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Golfe du Morbihan - BirdForum Opus

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Photo by Joelle-Marcelle
St-Armel, Brittany, France, May 2013



This vast bay on Brittany's south coast is an extremely important stopover and wintering area for waders and waterfowl that holds tens of thousands of birds in season.

Huge areas of mudflats are exposed at low tide and there are saltmarshes and numerous islands, channels and lagoons as well as arable farmland, shingle beaches and rocky shores nearby.


Notable Species

Especially important for Dark-bellied Brent Goose from October to March, the Golfe du Morbihan also supports high numbers of Eurasian Wigeon, Northern Shoveler, Northern Pintail and Common Teal as well as Common Shelduck, Red-breasted Merganser and Common Goldeneye.

Waders include most of the regular species of north-western Europe and other species found here in winter include Little Grebe, Great Crested Grebe and around 1000 Black-necked Grebe.

Breeding species of interest include Little Egret, Kentish Plover, Black-winged Stilt, Pied Avocet and Marsh Harrier while Eurasian Spoonbill occurs regularly in some numbers during both passage periods. An introduced population of African Sacred Ibis has been present here since the late 1980s and small flocks can often be seen feeding on the mudflats.

A passerine speciality of Morbihan is Bluethroat which breeds at the Reserve Naturelle de Sene near Vannes and can also be found at the Marais de Suscinio to the south of Sarzeau Map.

The land surrounding the Golfe has extensive pinewoods with a good range of bird species including Black Woodpecker, Green Woodpecker and Great Spotted Woodpecker, Short-toed Treecreeper, Crested Tit and various warblers. Zitting Cisticola occurs in reeds and cornfields and Cirl Bunting is common on farmland and on the many pine-clad peninsulas around the bay.


Birds you can see here include:

Little Grebe, Great Crested Grebe, Black-necked Grebe, Great Cormorant, Little Egret, Grey Heron, African Sacred Ibis, Eurasian Spoonbill, Dark-bellied Brent Goose, Common Shelduck, Eurasian Wigeon, Common Teal, Mallard, Northern Pintail, Northern Shoveler, Common Pochard, Tufted Duck, Greater Scaup, Common Eider, Common Goldeneye, Red-breasted Merganser, Western Marsh Harrier, Eurasian Sparrowhawk, Common Buzzard, Common Kestrel, Water Rail, Common Moorhen, Eurasian Coot, Eurasian Oystercatcher, Black-winged Stilt, Pied Avocet, Little Ringed Plover, Ringed Plover, Kentish Plover, Grey Plover, Northern Lapwing, Red Knot, Sanderling, Little Stint, (PM), Curlew Sandpiper, Dunlin, Ruff, Common Snipe (PM,W), Black-tailed Godwit, Bar-tailed Godwit, Whimbrel, Eurasian Curlew, Spotted Redshank, Common Redshank, Common Greenshank, Green Sandpiper, Wood Sandpiper, Common Sandpiper, Ruddy Turnstone, Little Gull, Black-headed Gull, Common Gull, Lesser Black-backed Gull, Herring Gull, Great Black-backed Gull, Sandwich Tern, Common Tern, Razorbill, Common Woodpigeon, Eurasian Collared Dove, European Turtle Dove, Common Cuckoo, Common Swift, Common Kingfisher, Eurasian Wryneck, Green Woodpecker, Black Woodpecker, Great Spotted Woodpecker, Eurasian Skylark, Barn Swallow, Northern House Martin, Meadow Pipit, Tree Pipit, Rock Pipit, Blue-headed Wagtail, White Wagtail, Common Wren, Dunnock, Bluethroat (Su), Eurasian Robin, European Stonechat, Northern Wheatear, Eurasian Blackbird, Song Thrush, Mistle Thrush, Zitting Cisticola, Blackcap, Common Chiffchaff, Goldcrest, Long-tailed Tit, Marsh Tit, Crested Tit, Blue Tit, Great Tit, Short-toed Treecreeper, Eurasian Nuthatch, Common Jay, Common Magpie, Eurasian Jackdaw, Carrion Crow, Common Starling, House Sparrow, Chaffinch, European Serin, European Greenfinch, European Goldfinch, Eurasian Linnet, Common Bullfinch, Yellowhammer, Cirl Bunting, Reed Bunting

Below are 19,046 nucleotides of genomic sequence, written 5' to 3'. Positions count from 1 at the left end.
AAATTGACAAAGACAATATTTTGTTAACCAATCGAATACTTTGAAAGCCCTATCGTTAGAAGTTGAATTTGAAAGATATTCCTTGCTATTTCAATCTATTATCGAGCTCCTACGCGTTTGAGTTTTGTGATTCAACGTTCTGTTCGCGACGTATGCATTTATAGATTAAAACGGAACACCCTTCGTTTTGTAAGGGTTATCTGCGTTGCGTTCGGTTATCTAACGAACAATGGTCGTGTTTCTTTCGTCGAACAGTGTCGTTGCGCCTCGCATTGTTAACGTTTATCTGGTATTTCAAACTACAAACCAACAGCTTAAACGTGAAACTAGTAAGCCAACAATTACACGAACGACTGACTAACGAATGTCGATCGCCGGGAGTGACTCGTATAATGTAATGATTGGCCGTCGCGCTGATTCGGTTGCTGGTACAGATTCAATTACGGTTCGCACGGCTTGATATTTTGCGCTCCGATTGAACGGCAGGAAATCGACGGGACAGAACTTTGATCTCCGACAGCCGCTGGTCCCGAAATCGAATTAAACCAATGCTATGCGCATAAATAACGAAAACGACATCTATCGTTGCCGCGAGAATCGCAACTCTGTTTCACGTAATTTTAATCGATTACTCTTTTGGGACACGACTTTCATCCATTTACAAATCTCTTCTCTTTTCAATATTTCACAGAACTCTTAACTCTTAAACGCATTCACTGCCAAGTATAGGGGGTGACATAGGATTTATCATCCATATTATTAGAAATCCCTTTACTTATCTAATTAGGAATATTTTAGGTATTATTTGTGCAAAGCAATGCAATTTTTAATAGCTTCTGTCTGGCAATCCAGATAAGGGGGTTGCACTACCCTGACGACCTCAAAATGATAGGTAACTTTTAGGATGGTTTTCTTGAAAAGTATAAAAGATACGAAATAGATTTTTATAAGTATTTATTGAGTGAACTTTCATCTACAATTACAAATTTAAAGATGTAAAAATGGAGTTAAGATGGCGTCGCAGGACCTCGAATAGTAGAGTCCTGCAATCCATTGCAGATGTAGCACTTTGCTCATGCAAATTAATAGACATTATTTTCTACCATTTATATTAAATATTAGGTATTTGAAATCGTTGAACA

Other Wildlife

To do

Site Information

A couple of hours prior to and after low tide are the best time to visit the area and a car is essential to cover all the various viewing points over this large bay.

History and Use

The area is widely used for shellfish farming and shooting is widespread but there is a no hunting bird reserve in the west at Sene, to the south-east of Vannes.

Areas of Interest

The best areas can all be reached from the D780 by taking minor roads towards the sea between Navalo Map, where part of the bay has been enclosed and brackish and freshwater marshes created, and Sarzeau, to the south.

Access and Facilities

To reach the Golfe du Morbihan take the N165 Vannes to Nantes road turning off onto the D780 towards Sarzeau just south of Vannes.

Contact Details

To do

External Links


  1. Golfe du Morbihan on Googlemaps
  2. Navalo on Googlemaps
  3. Sarzeau on Googlemaps

Content and images originally posted by Steve